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Oracle Solaris Administration: Network Interfaces and Network Virtualization     Oracle Solaris 11 Information Library
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Document Information


1.  Overview of the Networking Stack

Network Configuration in This Oracle Solaris Release

The Network Stack in Oracle Solaris

Network Devices and Datalink Names

Administration of Other Link Types

Part I Network Auto-Magic

2.  Introduction to NWAM

3.  NWAM Configuration and Administration (Overview)

Overview of NWAM Configuration

What Are Network Profiles?

Description of an NCP

Description of an NCU

Description of the Automatic and User-Defined NCPs

Description of a Location Profile

Description of an ENM

About Known WLANs

NWAM Configuration Data

NCU Property Values

Property Values of System-Defined Locations

How NWAM Profiles Are Activated

NCP Activation Policy

Example of an NCP Policy

NCU Activation Properties

Location Activation Selection Criteria

Configuring Profiles by Using the netcfg Command

netcfg Interactive Mode

netcfg Command-Line Mode

netcfg Command-File Mode

netcfg Supported Subcommands

Administering Profiles by Using the netadm Command

Overview of the NWAM Daemons

Description of the NWAM Policy Engine Daemon (nwamd)

Description of the NWAM Repository Daemon (netcfgd)

SMF Network Services

Overview of NWAM Security

Authorizations and Profiles That Are Related to NWAM

Authorizations That Are Required to Use the NWAM User Interfaces

4.  NWAM Profile Configuration (Tasks)

5.  NWAM Profile Administration (Tasks)

6.  About the NWAM Graphical User Interface

Part II Datalink and Interface Configuration

7.  Using Datalink and Interface Configuration Commands on Profiles

8.  Datalink Configuration and Administration

9.  Configuring an IP Interface

10.  Configuring Wireless Interface Communications on Oracle Solaris

11.  Administering Bridges

12.  Administering Link Aggregations

13.  Administering VLANs

14.  Introducing IPMP

15.  Administering IPMP

16.  Exchanging Network Connectivity Information With LLDP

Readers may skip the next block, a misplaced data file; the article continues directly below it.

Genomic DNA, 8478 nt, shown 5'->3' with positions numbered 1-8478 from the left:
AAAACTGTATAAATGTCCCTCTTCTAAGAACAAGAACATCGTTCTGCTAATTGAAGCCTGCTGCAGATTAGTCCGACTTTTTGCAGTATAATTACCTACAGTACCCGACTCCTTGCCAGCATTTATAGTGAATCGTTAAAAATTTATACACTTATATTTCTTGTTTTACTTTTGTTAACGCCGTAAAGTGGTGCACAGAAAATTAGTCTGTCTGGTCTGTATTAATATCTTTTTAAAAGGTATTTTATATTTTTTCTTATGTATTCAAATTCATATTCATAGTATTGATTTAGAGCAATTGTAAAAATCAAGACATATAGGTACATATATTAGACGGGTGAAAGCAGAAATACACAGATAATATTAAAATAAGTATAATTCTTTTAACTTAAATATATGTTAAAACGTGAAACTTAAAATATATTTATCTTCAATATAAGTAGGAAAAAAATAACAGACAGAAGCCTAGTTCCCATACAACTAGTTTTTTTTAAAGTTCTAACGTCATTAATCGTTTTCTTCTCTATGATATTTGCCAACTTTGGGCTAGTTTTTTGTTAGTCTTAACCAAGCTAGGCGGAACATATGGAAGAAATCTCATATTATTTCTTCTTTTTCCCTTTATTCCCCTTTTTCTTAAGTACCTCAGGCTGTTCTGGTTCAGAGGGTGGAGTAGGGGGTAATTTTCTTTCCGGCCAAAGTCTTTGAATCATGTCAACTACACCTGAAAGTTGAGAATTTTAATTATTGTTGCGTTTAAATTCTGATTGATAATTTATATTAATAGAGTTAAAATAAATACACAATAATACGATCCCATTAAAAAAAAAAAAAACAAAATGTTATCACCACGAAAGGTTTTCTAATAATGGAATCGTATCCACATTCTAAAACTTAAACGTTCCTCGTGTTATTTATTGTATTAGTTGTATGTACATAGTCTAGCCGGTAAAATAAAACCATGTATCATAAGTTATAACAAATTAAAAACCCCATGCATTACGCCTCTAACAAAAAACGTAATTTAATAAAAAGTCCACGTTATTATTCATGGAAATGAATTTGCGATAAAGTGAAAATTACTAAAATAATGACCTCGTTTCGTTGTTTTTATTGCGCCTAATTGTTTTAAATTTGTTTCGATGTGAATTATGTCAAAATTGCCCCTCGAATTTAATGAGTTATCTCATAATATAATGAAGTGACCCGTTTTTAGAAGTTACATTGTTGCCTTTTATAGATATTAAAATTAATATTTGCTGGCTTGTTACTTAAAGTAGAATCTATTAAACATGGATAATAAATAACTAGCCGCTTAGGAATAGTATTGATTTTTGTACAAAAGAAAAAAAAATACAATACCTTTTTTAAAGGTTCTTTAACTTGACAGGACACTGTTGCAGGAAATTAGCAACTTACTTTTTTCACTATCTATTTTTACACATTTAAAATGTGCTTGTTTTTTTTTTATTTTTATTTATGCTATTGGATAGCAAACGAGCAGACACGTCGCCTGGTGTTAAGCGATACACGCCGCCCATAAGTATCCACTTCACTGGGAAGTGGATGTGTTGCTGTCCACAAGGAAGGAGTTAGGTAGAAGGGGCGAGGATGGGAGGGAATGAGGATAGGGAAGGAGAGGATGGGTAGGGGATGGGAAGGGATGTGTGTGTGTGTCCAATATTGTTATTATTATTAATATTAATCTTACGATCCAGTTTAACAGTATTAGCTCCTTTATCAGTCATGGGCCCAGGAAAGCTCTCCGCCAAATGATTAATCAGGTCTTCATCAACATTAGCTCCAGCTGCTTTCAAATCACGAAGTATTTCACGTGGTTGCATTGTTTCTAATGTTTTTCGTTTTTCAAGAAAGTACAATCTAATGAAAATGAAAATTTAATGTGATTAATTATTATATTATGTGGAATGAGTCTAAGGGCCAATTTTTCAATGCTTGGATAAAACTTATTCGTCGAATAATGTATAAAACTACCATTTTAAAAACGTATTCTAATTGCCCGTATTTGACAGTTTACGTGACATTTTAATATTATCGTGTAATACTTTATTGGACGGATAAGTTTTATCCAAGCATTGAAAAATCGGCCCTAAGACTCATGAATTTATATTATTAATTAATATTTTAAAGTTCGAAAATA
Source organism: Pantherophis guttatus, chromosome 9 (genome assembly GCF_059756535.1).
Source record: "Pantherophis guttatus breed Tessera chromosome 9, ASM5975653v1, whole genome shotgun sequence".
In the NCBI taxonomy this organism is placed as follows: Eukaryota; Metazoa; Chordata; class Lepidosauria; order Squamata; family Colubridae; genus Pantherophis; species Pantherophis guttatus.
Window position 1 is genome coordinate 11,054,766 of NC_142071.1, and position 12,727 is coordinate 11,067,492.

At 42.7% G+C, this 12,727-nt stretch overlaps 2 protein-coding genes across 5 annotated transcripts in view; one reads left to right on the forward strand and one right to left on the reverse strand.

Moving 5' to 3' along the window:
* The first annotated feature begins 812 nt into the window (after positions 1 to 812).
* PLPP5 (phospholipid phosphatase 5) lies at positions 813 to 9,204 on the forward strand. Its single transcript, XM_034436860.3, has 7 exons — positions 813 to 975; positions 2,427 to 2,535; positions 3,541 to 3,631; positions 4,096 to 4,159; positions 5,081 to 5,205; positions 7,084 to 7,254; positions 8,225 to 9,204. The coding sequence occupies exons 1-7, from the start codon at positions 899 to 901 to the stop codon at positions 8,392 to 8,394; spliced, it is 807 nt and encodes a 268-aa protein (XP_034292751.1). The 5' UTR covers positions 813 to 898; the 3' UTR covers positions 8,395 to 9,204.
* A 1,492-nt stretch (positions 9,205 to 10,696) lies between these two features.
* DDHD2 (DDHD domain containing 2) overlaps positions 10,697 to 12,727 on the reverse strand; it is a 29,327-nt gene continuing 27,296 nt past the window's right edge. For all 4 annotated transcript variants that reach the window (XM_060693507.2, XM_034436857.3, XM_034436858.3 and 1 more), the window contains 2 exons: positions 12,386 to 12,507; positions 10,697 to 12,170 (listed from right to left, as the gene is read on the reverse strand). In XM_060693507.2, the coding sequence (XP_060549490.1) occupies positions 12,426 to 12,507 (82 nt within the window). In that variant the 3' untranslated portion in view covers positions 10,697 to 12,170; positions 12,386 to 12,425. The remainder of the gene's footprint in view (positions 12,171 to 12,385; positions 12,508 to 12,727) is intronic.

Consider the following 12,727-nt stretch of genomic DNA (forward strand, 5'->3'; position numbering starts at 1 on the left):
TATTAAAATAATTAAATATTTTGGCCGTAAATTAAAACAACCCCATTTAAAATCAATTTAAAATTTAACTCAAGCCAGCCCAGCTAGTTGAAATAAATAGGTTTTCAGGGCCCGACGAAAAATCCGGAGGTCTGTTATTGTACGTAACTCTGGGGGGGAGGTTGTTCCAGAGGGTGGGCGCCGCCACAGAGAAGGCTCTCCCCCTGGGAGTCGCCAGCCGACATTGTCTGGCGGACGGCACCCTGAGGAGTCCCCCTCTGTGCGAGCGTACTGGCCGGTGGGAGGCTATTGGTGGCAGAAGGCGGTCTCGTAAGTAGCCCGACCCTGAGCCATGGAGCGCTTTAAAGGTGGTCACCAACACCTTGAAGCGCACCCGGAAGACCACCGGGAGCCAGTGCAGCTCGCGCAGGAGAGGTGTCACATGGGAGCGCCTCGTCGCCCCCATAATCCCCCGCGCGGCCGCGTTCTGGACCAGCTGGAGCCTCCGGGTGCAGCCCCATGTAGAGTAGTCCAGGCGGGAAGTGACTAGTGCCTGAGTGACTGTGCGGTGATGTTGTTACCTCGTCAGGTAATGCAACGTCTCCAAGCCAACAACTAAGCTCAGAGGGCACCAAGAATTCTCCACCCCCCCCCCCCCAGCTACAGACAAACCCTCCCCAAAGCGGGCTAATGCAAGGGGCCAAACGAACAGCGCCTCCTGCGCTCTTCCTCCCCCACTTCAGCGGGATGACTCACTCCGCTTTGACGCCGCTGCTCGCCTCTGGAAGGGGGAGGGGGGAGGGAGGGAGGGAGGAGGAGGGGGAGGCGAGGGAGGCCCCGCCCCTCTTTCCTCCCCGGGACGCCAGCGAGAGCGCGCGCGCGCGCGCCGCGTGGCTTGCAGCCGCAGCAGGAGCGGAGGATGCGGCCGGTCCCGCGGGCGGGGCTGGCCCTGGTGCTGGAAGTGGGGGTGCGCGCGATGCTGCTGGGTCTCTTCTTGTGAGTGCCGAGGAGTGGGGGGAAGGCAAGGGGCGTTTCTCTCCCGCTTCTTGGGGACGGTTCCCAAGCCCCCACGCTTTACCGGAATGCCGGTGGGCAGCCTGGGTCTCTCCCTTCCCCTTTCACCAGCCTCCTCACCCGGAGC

Part III Network Virtualization and Resource Management

17.  Introducing Network Virtualization and Resource Control (Overview)

18.  Planning for Network Virtualization and Resource Control

19.  Configuring Virtual Networks (Tasks)

20.  Using Link Protection in Virtualized Environments

21.  Managing Network Resources

22.  Monitoring Network Traffic and Resource Usage



Overview of NWAM Security

Security for NWAM is designed to encompass the following components:

The netcfgd daemon controls the repository where all of the network configuration information is stored. The netcfg command, the NWAM GUI, and the nwamd daemon all send requests to the netcfgd daemon to access the repository. These functional components make requests through the NWAM library, libnwam.

The nwamd daemon is the policy engine that receives system events, configures the network, and reads network configuration information. The NWAM GUI and the netcfg command are configuration tools that can be used to view and modify the network configuration. These components are also used to refresh the NWAM service when a new configuration needs to be applied to the system.

Authorizations and Profiles That Are Related to NWAM

The current NWAM implementation uses the following authorizations to perform specific tasks:

These authorizations are registered in the auth_attr database. For more information, see the auth_attr(4) man page.

Two security profiles are provided: Network Autoconf User and Network Autoconf Admin. The User profile has read, select, and wlan authorizations. The Admin profile adds the write authorization. The Network Autoconf User profile is assigned to the Console User profile. Therefore, by default, anyone who logged in to the console can view, enable, and disable profiles. Because the Console User is not assigned the authorization, this user cannot create or modify NCPs, NCUs, locations, or ENMs. However, the Console User can view, create, and modify WLANs.

Authorizations That Are Required to Use the NWAM User Interfaces

The NWAM commands, netcfg and netadm, can be used to view and enable NWAM profiles by anyone who has Console User privileges. These privileges are automatically assigned to any user who is logged in to the system from /dev/console.

To modify NWAM profiles by using the netcfg command, you need the authorization or the Network Autoconf Admin profile.

You can determine the privileges that are associated with a rights profile by using the profiles command with the profile name. For more information, see the profiles(1)man page.

For example, to determine privileges that are associated with the Console User rights profile, use the following command.

$ profiles -p "Console User" info
Found profile in files repository.
    name=Console User
    desc=Manage System as the Console User
    profiles=Suspend To RAM,Suspend To Disk,Brightness,CPU Power Management,
    Network Autoconf User,Desktop Removable Media User

The NWAM GUI includes the following three components, which are not privileged. These components are granted authorizations, depending on how they are started and the tasks they need to perform:

You can obtain additional authorizations in one of the following ways: